Empowered & Educated Youth ARE the solution to gangs and other street violence

Youth Struggling for Survival began in 1994 with some 200 young people and adults, including in rival gangs, in the city of Chicago – the second largest “gang” city in the US after LA. With very little money, it grew to incorporate youth from a least 12 communities (Northside, Southside and Westside) and suburban cities like Aurora, which for more than a decade had the greatest rise in gang violence in Illinois. YSS has been a youth empowerment group that utilizes rites of passage, the arts, theater, Hip Hop, dance, intense dialogue, organizational training, and more. It also includes a spiritual component without being religious. Mostly this has come from the Native American and Native Mexican traditions. Over the years the group has been largely Mexican, but it has also included Puerto Ricans, Africans Americans, European Americans, and a large number of Filipino American youth.

The native indigenous traditions—such as the sweat lodge, vision quest, medicine ceremonies, the Sun Dance, Aztec Danza, and more—have been part of this work for some time, guided by elders/teachers such as Tekpaltzin and Xochimeh (the Mama and Papa of YSS for many years). The Filipino Americans, for example, who traveled with YSS to the Pine Ridge and other US reservations to learn and partake in ceremonies, also learned more about their Filipino indigenous roots and customs.

I was one of the YSS founders and until I moved to LA with my family in the year 2000 I was active with mostly Mexican and Puerto Rican gang youth from the barrios of Pilsen and Humboldt Park. We helped create the Increase the Peace Network, among other collaborations, and helped raise $180,000 for the Humboldt Park Teen Reach, a collaborative youth prevention/intervention project that is still in existence. In 1997, YSS was part of the “Making Peace” series for PBS-TV. They are also key to the lessons and strategies outlined in my 2001 book “Hearts & Hands: Creating Community in Violent Times” (Seven Stories Press, NYC).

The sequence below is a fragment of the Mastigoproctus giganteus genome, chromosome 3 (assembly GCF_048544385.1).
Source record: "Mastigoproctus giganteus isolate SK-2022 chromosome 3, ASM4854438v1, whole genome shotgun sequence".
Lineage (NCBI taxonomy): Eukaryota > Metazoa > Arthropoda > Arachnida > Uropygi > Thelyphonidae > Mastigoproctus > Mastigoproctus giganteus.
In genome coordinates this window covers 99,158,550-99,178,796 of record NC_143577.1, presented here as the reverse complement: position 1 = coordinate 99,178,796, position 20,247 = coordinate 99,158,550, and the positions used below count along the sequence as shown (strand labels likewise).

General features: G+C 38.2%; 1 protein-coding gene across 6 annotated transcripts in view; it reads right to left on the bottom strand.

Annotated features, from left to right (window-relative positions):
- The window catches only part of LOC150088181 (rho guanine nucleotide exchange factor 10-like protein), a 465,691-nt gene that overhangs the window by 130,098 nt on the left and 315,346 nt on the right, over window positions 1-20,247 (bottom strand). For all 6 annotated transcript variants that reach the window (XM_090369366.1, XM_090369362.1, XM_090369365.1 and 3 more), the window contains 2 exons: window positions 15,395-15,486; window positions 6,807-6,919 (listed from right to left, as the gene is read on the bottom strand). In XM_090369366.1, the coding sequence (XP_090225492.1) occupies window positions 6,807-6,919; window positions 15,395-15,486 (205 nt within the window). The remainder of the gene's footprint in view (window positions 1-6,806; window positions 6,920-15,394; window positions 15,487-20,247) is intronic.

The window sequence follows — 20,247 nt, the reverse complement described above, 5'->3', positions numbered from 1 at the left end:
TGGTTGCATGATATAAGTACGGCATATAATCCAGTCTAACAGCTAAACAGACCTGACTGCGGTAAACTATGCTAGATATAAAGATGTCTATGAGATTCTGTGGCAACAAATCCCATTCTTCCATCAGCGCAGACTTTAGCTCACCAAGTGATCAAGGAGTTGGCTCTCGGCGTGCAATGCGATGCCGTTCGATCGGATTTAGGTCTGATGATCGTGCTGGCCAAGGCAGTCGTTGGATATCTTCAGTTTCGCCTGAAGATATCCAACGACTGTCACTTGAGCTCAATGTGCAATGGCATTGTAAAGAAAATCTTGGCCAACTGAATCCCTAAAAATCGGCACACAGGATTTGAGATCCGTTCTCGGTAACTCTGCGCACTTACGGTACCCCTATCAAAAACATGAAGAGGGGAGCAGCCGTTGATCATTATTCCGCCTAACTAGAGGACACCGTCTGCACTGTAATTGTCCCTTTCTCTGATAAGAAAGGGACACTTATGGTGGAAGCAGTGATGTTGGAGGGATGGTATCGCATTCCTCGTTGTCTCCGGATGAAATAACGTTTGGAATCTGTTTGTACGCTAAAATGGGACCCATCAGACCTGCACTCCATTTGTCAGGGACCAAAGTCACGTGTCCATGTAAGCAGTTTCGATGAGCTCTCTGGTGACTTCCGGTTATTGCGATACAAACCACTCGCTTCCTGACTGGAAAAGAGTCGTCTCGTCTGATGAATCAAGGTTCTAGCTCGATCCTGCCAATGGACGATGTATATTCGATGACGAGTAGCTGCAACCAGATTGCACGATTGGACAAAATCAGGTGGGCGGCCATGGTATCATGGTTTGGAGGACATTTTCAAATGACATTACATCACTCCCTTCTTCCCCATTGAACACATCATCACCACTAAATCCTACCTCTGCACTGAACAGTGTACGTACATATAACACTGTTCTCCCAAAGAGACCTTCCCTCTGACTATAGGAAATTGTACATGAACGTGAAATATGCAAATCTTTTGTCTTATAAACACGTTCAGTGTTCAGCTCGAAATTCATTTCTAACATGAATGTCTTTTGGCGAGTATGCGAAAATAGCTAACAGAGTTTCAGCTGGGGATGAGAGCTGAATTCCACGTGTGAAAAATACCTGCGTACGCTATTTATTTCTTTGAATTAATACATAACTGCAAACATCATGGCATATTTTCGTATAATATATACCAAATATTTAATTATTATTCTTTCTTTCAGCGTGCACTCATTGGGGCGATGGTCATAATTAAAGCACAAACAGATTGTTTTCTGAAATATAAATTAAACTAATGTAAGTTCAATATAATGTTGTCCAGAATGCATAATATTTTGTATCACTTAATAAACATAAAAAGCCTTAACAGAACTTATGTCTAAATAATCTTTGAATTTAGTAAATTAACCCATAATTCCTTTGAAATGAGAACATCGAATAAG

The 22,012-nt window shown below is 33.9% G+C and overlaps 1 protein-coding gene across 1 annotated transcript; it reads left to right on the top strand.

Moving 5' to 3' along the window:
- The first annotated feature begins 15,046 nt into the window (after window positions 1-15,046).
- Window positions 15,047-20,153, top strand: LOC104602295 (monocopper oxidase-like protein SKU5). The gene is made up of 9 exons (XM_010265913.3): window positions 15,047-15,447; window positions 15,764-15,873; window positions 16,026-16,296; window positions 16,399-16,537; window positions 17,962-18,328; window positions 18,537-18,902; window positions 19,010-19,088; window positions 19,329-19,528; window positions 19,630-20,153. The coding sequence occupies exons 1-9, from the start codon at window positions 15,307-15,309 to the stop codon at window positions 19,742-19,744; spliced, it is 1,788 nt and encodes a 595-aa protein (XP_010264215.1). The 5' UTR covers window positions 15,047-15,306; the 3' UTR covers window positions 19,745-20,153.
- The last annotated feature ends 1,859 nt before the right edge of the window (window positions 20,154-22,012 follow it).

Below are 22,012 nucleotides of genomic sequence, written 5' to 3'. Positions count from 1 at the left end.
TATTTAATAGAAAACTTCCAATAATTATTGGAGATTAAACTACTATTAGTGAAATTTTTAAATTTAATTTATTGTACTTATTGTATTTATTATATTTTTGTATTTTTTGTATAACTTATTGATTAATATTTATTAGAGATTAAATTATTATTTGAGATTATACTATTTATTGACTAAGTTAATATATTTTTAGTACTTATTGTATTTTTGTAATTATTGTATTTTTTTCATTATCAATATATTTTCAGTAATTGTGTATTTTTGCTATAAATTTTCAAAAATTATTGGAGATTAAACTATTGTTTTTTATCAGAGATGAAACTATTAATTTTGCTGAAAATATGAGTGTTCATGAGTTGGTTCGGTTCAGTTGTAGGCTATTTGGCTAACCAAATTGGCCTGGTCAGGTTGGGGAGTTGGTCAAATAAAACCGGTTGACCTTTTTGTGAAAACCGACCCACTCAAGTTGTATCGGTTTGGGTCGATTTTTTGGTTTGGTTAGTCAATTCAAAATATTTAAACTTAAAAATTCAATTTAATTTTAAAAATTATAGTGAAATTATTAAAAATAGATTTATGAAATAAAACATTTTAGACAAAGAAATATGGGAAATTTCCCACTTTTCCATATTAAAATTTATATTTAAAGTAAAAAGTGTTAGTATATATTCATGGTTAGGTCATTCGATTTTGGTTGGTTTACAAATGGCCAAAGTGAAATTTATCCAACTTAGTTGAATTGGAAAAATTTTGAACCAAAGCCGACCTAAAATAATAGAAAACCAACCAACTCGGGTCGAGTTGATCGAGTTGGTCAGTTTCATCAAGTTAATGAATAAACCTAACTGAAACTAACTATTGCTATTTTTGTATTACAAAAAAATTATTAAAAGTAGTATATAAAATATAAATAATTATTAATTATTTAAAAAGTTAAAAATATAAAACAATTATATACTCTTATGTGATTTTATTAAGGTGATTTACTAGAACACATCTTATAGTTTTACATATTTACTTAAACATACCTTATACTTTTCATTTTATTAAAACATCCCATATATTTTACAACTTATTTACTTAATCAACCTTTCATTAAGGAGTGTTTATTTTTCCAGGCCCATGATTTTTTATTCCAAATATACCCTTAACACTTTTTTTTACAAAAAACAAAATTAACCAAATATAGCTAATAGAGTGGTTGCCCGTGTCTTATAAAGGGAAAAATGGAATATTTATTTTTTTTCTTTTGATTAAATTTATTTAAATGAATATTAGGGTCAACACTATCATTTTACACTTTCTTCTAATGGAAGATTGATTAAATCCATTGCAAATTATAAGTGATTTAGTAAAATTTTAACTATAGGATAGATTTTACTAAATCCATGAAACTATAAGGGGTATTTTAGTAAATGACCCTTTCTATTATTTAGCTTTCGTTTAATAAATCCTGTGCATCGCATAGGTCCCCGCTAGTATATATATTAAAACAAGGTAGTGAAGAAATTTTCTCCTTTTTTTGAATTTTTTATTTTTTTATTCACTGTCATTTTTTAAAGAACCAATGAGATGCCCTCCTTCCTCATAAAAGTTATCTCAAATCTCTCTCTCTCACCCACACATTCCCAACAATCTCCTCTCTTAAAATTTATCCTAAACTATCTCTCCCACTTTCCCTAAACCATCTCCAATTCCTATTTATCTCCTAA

Chicago, however, is still in the throes of intense gang and other violence. This year so far some 40 young people have been killed, including a dozen in front of schools. YSS continues to do the vital healing work it was created to do. Now they are part of the new Little Village Lawndale High School. The communities of Little Village, mostly Mexican, and Lawndale, mostly African American, have been two of the most gang ridden communities in Chicago. Recent tensions between “black and brown” have made this school a target of extra policing and so-called “take the community back” marches (usually organized with police). However, YSS, without fanfare or adequate media attention, continues to bring young people together across gang lines as well as racial divides.

Below is an email message from YSS leader Sandra Sosa, whose brother Rudy was recently shot while working as a gang intervention worker in Little Village (Rudy survived and is recovering). Here are her words:

A few days ago, students broke out in fights, fueled by that all-to-familiar historic "racial divide" hidden behind the "gang agenda." Yesterday, as we took our groups to march downtown [for immigrant rights on May Day], other students came into the school, guns discovered, and down the street another group of students were stopped by a car of older guys loaded with bats and were threatened. Our Little Village Lawndale High School has been targeted as a "hot spot" under the Mayor's eyes and it seems like everyone is just waiting for things to crumble. Anyway, YSS is very alive and present in that school and doing what we can while we can...whether or not the school administration believes in us, or not. So, I wrote this piece below [to] share with the administration the beauty of our work...